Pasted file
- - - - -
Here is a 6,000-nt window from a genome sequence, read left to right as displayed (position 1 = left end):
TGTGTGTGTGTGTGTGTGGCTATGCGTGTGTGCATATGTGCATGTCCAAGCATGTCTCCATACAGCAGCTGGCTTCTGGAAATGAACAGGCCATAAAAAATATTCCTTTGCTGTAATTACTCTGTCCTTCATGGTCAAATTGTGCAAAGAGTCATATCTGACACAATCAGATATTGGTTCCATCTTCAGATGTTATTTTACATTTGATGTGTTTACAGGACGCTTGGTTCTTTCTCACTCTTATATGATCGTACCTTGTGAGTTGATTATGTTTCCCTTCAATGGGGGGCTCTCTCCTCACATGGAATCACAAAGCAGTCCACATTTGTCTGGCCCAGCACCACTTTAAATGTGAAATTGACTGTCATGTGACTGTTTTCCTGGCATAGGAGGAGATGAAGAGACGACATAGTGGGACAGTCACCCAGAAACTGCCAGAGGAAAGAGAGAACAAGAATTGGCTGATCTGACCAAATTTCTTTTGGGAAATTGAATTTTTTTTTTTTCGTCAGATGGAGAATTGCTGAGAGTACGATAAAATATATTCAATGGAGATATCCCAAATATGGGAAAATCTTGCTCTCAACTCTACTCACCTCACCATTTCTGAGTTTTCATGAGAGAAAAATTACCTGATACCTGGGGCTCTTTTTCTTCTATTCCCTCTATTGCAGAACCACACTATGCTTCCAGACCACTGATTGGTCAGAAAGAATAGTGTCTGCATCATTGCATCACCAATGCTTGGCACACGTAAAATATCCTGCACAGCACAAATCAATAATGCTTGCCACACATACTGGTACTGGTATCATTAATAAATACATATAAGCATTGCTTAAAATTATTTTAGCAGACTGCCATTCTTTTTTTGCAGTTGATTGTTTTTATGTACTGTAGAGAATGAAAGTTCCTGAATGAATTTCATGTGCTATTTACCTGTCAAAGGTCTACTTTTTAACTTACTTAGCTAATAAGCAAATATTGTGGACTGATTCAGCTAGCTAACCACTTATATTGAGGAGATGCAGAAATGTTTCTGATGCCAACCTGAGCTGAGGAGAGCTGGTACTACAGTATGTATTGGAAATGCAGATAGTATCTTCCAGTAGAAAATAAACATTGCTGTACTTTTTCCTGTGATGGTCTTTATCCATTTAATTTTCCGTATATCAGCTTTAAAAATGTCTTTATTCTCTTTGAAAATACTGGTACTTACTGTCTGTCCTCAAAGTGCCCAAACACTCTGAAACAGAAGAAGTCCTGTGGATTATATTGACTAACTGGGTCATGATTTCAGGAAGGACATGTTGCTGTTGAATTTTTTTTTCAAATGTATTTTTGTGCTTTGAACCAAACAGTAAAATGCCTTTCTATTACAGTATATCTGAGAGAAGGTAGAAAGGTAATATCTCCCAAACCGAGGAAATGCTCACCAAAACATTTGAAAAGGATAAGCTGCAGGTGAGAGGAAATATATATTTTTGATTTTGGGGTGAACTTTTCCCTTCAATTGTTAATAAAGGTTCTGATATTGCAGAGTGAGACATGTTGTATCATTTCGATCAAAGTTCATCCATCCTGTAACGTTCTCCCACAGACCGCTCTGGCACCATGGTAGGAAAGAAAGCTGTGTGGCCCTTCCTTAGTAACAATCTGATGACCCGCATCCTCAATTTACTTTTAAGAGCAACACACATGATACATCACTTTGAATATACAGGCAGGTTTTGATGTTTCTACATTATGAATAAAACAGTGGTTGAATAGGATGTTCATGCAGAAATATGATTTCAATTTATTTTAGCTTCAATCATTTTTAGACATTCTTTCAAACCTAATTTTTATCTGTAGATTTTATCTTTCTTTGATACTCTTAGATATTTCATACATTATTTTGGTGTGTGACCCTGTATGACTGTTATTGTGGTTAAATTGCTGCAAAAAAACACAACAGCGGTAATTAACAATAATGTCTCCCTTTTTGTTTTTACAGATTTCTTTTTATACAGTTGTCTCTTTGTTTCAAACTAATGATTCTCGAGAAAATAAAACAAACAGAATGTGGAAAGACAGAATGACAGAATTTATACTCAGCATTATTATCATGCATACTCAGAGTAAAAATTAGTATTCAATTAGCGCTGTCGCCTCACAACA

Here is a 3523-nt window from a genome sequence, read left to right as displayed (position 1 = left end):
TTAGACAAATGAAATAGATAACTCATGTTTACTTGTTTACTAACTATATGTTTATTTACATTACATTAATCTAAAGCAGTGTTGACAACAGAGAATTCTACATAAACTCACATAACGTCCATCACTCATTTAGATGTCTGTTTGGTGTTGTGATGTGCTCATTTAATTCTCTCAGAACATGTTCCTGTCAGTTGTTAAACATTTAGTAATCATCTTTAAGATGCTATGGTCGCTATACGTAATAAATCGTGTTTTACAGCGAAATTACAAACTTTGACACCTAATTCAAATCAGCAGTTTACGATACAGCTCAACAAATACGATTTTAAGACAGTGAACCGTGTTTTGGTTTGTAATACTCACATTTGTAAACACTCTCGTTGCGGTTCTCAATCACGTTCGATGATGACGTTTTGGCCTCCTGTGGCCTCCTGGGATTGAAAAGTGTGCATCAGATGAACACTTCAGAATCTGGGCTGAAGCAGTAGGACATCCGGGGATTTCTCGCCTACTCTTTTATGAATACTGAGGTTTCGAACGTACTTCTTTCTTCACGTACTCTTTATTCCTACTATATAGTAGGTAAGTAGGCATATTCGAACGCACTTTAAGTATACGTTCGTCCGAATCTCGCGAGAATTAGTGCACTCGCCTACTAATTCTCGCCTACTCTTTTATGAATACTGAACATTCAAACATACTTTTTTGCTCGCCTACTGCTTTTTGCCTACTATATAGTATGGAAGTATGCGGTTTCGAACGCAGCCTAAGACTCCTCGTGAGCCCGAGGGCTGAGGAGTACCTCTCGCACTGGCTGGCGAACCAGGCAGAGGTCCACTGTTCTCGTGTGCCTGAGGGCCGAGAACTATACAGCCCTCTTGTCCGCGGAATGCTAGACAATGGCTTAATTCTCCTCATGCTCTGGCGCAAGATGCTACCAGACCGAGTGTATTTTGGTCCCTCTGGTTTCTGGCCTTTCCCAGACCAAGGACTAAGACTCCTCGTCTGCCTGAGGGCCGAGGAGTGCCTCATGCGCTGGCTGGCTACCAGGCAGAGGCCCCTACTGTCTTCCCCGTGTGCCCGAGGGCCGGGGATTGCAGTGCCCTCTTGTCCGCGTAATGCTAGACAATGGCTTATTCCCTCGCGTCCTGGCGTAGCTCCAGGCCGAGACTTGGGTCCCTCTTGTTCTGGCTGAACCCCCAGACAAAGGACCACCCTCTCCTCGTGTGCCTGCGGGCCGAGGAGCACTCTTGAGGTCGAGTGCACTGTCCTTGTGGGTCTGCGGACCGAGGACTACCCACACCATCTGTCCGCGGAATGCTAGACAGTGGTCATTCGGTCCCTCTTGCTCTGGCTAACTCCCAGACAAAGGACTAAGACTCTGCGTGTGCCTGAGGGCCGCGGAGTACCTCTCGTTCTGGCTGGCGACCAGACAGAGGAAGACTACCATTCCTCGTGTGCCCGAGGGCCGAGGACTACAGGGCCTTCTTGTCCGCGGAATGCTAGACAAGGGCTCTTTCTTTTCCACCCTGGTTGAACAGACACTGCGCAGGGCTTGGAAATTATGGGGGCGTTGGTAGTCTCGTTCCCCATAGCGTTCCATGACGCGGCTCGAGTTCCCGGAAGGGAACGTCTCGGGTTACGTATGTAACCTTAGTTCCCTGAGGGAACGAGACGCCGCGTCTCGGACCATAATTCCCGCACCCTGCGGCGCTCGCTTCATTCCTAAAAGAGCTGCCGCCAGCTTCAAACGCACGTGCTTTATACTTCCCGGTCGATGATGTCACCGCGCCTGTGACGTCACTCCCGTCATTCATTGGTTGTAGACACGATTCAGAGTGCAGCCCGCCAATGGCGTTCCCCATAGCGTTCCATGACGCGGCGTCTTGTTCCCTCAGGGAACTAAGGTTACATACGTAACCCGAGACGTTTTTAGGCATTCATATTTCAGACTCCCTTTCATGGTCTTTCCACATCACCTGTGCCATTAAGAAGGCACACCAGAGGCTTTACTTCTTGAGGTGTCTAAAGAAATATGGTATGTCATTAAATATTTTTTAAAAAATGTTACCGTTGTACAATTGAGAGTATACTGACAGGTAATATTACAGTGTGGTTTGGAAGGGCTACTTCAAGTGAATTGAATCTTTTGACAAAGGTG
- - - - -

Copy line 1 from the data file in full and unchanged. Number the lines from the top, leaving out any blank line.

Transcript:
Here is a 6,000-nt window from a genome sequence, read left to right as displayed (position 1 = left end):